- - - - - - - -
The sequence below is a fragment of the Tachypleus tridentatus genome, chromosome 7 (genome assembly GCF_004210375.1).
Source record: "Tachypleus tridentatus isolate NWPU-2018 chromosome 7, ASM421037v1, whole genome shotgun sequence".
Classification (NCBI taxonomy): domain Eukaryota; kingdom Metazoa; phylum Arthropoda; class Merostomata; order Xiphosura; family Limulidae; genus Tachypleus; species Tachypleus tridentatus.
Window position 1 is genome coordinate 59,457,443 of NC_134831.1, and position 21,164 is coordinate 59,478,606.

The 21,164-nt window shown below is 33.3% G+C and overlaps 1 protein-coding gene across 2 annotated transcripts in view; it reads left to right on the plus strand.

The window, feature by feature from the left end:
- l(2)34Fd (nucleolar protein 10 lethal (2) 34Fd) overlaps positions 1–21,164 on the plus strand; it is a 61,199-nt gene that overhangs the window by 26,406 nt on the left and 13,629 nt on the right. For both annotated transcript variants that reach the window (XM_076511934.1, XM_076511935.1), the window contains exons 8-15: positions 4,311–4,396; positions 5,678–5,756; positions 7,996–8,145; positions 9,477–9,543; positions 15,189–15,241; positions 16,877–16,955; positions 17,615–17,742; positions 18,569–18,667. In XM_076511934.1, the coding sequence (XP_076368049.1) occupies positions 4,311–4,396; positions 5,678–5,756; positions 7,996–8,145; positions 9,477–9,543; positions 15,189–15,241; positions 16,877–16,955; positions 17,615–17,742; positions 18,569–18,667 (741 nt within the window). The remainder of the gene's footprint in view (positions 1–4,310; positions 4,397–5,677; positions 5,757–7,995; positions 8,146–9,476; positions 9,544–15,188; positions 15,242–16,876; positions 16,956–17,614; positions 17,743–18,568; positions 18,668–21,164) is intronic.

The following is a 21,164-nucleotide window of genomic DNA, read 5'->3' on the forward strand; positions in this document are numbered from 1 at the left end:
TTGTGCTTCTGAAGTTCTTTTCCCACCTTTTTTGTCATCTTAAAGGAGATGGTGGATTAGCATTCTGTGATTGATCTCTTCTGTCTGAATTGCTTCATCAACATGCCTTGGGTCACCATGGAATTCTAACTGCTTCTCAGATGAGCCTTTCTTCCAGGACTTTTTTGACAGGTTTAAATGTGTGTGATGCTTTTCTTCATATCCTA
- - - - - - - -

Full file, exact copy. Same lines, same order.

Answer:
The sequence below is a fragment of the Tachypleus tridentatus genome, chromosome 7 (genome assembly GCF_004210375.1).
Source record: "Tachypleus tridentatus isolate NWPU-2018 chromosome 7, ASM421037v1, whole genome shotgun sequence".
Classification (NCBI taxonomy): domain Eukaryota; kingdom Metazoa; phylum Arthropoda; class Merostomata; order Xiphosura; family Limulidae; genus Tachypleus; species Tachypleus tridentatus.
Window position 1 is genome coordinate 59,457,443 of NC_134831.1, and position 21,164 is coordinate 59,478,606.

The 21,164-nt window shown below is 33.3% G+C and overlaps 1 protein-coding gene across 2 annotated transcripts in view; it reads left to right on the plus strand.

The window, feature by feature from the left end:
- l(2)34Fd (nucleolar protein 10 lethal (2) 34Fd) overlaps positions 1–21,164 on the plus strand; it is a 61,199-nt gene that overhangs the window by 26,406 nt on the left and 13,629 nt on the right. For both annotated transcript variants that reach the window (XM_076511934.1, XM_076511935.1), the window contains exons 8-15: positions 4,311–4,396; positions 5,678–5,756; positions 7,996–8,145; positions 9,477–9,543; positions 15,189–15,241; positions 16,877–16,955; positions 17,615–17,742; positions 18,569–18,667. In XM_076511934.1, the coding sequence (XP_076368049.1) occupies positions 4,311–4,396; positions 5,678–5,756; positions 7,996–8,145; positions 9,477–9,543; positions 15,189–15,241; positions 16,877–16,955; positions 17,615–17,742; positions 18,569–18,667 (741 nt within the window). The remainder of the gene's footprint in view (positions 1–4,310; positions 4,397–5,677; positions 5,757–7,995; positions 8,146–9,476; positions 9,544–15,188; positions 15,242–16,876; positions 16,956–17,614; positions 17,743–18,568; positions 18,668–21,164) is intronic.

The following is a 21,164-nucleotide window of genomic DNA, read 5'->3' on the forward strand; positions in this document are numbered from 1 at the left end:
TTGTGCTTCTGAAGTTCTTTTCCCACCTTTTTTGTCATCTTAAAGGAGATGGTGGATTAGCATTCTGTGATTGATCTCTTCTGTCTGAATTGCTTCATCAACATGCCTTGGGTCACCATGGAATTCTAACTGCTTCTCAGATGAGCCTTTCTTCCAGGACTTTTTTGACAGGTTTAAATGTGTGTGATGCTTTTCTTCATATCCTA